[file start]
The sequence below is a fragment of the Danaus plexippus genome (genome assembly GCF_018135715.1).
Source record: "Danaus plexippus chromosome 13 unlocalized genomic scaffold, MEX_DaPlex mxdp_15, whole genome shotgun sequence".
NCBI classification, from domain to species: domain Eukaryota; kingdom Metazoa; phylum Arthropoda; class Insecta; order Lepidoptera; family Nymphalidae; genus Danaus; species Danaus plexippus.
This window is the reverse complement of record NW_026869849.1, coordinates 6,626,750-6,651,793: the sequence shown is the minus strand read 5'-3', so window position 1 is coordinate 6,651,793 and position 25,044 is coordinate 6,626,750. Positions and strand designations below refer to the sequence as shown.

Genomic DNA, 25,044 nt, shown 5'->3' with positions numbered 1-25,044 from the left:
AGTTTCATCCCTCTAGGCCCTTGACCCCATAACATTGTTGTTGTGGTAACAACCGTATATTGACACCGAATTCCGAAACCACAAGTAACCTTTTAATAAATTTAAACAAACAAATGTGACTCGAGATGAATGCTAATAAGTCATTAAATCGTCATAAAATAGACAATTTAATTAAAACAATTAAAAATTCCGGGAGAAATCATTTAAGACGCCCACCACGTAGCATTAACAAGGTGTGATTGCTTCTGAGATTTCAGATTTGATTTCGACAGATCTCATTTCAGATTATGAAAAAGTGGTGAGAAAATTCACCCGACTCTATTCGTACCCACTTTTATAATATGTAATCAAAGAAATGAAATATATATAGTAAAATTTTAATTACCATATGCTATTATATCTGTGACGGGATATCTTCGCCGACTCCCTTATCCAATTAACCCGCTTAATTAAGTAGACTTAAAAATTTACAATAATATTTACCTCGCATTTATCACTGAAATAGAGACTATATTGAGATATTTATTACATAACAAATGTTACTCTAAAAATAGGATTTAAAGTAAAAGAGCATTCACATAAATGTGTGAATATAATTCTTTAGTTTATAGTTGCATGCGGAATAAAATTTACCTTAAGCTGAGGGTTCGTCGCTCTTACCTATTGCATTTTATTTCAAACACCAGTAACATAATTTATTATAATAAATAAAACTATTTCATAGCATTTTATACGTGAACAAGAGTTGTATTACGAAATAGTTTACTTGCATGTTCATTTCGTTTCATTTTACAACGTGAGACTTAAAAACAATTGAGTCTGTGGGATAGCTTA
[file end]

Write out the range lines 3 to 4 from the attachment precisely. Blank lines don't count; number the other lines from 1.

NCBI classification, from domain to species: domain Eukaryota; kingdom Metazoa; phylum Arthropoda; class Insecta; order Lepidoptera; family Nymphalidae; genus Danaus; species Danaus plexippus.
This window is the reverse complement of record NW_026869849.1, coordinates 6,626,750-6,651,793: the sequence shown is the minus strand read 5'-3', so window position 1 is coordinate 6,651,793 and position 25,044 is coordinate 6,626,750. Positions and strand designations below refer to the sequence as shown.